Irish offshore power could make country renewables giant
Ireland could start producing more than ten times its current power demand from its seas and coastline according to a new report.
The blueprint, laid out by energy minister Eamon Ryan, also claims the extra power could be generated without any adverse effects on the environment.
If true the plan could see Ireland become a huge source of power to the United Kingdom and other European countries by selling the excess power.
While the extra power would also safeguard Ireland's own long-term power needs against the end of fossil fuels.
Mr Ryan was speaking at the launch of the Offshore Renewable Energy Development Plan, which is now out for public consultation.
This Plan, in conjunction with the Strategic Environmental Assessment of Irish Waters also published last Friday (November 5), looks at offshore wind, wave and tidal energy resources and how that could be maximised in the years ahead.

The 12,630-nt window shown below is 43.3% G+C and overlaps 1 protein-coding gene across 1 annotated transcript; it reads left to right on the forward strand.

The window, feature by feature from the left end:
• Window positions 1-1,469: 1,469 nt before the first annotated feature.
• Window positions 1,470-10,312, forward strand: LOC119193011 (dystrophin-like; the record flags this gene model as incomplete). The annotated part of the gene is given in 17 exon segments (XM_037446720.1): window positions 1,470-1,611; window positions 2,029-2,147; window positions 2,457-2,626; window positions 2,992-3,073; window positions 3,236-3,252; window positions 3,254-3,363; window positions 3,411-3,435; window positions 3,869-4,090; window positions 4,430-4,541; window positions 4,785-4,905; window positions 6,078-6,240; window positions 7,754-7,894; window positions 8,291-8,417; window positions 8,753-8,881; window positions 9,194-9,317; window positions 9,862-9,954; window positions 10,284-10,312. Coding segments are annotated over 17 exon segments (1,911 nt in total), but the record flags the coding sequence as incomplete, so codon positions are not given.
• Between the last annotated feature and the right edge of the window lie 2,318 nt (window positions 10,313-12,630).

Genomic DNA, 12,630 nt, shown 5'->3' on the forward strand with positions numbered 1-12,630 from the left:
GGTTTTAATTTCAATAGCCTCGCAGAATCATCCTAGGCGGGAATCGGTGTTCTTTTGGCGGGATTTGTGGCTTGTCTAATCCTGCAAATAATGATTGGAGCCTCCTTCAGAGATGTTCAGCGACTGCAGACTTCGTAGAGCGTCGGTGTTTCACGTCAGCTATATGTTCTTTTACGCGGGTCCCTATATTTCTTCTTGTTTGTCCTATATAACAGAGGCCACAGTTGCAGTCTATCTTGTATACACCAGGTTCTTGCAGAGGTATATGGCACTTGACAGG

Announcing the plan at the Irish International Energy Conference - Pathway to 2050, Minister Ryan said: "This Government has begun an energy revolution. We have doubled the amount of renewable energy on our system and we want to go further.
"Every megawatt of renewable energy that goes onto the Irish national grid reduces our Euro 6 billion annual fossil fuel bill, reduces our carbon emissions and creates Irish jobs.
"Today's study shows that we have a massive potential for renewable energy off our shores. Wind, wave and tidal off the Irish coast can produce 10 times our own electricity needs without adversely affecting the environment.
"My Department is working to maximise this potential. Our recovery will be based on exports.
"Our capacity to produce this green electricity gives us major export potential.
"We are working with Scotland and Northern Ireland on the ISLES project to develop interconnection with these close neighbours.
"Working is advancing with nine countries across Europe on the North Seas initiative to develop a 'supergrid' to trade this renewable power."
The plan goes to public consultation around the country for two months where developers, investors and local communities can give their views.
The full report can be viewed here.